A stellar archival collection uncovered by reissue label extraordinaire Gear Fab, Test Record brings together a group of terribly rare recordings from Canadian band Mock Duck, a deservedly popular draw on the Vancouver ballroom scene due to its arresting musical fusion. The original Test Record was actually just an acetate pressing made of the first five tracks off the Gear Fab CD, only 14 copies of which are know to exist. Those five tracks, along with two of the bonus tracks, were recorded live at the Village Bistro in Vancouver in late 1968. Four of the other bonus songs were off 1968 singles, and the final "Jazz Mock" is a nearly 20-minute jam from the same period.
Better than most, Mock Duck discovered a true nexus between early rock & roll, blues, and exploratory jazz, and they tied those strains into a really exciting amalgam that fit well into Vancouver's developing psychedelic scene . The music certainly has its drawbacks. Rick Enns is only an adequate vocalist, his nasally release (which probably better fit the Dylan slant of the original unit) doesn't create much of a spark at all and is almost devoid of the virtuosic intensity that the music requires. That is no more evident than on the band's cover of "Sitting on Top of the World," one of the few moments on the album when even the band sounds uninspired. The band turns tunes like the 13-minute "Home Mad Jam," the traditional "My Time," and the cool "Jazz Mock" into smoking free-rock with plenty of psychedelic ambience to satisfy the trippy mood of the era.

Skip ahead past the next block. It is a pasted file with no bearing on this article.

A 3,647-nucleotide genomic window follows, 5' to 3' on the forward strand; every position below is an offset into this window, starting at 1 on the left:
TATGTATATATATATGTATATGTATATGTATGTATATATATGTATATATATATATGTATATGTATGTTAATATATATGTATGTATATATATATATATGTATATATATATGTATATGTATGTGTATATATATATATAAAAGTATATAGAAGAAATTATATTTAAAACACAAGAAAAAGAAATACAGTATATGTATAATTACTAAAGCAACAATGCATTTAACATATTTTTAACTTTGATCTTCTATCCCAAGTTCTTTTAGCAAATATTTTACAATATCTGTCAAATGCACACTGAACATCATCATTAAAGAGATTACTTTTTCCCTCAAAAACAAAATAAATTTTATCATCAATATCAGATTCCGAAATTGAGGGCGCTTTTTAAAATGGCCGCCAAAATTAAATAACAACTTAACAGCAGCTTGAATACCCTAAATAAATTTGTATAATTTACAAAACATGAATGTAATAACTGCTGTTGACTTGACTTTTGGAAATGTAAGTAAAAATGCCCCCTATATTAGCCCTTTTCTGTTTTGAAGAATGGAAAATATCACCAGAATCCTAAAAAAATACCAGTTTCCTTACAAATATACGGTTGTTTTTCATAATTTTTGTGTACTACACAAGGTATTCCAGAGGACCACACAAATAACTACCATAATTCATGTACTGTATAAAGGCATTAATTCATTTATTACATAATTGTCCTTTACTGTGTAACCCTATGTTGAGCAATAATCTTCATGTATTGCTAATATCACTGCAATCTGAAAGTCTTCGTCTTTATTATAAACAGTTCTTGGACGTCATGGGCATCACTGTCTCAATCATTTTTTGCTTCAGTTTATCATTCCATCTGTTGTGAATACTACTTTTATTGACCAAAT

Rarely, however, is Mock Duck predictable, and their sound is all their own. A creative and individual band, they sound great even outside the context and milieu in which they existed. Although maybe not as inventive as likeminded peers such as Captain Beefheart, Spirit, and Traffic, they are nevertheless a dynamic footnote to the era.